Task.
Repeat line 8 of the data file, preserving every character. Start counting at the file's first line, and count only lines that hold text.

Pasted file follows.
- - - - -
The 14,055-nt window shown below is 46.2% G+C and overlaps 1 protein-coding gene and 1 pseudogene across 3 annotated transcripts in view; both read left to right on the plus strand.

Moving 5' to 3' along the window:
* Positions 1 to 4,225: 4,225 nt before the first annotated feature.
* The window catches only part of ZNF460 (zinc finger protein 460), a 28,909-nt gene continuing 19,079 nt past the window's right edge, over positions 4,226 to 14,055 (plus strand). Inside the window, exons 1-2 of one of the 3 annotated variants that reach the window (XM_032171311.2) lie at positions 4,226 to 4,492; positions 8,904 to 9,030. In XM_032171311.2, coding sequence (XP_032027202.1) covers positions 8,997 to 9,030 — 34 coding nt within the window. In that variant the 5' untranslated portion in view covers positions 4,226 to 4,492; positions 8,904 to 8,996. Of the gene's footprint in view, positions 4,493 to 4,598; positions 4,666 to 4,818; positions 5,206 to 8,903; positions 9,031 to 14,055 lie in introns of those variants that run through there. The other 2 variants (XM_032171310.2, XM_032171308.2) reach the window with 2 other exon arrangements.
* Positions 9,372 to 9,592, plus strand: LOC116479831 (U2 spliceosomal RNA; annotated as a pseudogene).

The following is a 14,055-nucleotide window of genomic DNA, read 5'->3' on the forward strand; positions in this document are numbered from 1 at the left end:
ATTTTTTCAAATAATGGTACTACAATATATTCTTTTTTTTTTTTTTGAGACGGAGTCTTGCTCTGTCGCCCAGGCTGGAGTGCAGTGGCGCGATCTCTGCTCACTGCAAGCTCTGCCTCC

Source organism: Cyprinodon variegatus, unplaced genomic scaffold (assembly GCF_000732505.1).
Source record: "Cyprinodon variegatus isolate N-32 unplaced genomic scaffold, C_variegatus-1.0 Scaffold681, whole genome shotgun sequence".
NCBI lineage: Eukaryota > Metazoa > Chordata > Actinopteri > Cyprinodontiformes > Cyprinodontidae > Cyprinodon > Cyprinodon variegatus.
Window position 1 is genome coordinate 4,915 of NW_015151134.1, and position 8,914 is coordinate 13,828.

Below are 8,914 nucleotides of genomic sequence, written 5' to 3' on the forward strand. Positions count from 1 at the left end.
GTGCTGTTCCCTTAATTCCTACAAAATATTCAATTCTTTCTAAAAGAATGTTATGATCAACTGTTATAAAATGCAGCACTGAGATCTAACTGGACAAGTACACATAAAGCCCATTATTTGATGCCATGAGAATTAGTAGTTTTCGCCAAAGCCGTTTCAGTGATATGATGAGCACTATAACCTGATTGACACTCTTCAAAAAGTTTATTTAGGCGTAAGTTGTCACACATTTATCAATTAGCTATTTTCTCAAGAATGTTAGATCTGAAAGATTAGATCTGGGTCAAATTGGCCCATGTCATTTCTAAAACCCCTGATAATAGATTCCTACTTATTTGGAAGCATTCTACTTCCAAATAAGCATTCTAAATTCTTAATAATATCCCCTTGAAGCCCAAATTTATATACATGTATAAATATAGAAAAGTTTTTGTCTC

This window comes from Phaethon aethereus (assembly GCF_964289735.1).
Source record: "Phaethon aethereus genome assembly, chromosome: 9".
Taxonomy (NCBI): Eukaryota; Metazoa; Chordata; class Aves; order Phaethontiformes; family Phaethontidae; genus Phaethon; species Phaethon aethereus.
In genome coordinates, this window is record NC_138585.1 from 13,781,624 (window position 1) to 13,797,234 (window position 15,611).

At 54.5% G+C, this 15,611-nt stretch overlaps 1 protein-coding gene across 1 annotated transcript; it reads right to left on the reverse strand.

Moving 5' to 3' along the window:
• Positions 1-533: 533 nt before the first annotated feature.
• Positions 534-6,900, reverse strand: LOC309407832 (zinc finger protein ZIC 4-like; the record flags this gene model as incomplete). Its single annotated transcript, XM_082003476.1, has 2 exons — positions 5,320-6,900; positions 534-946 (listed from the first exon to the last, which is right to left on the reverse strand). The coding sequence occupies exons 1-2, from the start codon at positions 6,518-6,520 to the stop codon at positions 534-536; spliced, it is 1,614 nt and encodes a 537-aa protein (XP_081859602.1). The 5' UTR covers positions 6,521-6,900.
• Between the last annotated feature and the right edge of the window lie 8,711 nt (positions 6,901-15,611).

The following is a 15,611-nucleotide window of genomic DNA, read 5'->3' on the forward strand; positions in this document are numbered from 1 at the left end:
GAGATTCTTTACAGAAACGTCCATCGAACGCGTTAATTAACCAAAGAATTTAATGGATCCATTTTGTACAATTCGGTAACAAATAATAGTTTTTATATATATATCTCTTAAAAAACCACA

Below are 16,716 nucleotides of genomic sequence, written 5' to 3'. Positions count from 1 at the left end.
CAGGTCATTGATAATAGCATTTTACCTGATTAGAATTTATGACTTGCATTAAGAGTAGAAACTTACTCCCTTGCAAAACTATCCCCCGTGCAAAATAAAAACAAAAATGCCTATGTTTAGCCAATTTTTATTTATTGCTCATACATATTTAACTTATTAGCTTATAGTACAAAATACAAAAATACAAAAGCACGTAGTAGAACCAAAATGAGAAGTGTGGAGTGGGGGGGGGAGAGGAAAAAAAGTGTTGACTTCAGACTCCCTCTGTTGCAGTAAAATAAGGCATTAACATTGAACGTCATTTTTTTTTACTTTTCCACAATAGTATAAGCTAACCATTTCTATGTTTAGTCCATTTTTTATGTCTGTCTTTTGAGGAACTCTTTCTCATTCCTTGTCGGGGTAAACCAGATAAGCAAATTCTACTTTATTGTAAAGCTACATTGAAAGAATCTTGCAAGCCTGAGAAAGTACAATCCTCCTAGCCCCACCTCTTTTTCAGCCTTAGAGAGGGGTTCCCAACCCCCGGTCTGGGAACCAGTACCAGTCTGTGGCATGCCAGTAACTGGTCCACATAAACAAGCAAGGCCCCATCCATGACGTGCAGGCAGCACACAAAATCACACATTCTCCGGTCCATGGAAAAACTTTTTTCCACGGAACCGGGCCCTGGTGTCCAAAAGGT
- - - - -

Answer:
Source organism: Cyprinodon variegatus, unplaced genomic scaffold (assembly GCF_000732505.1).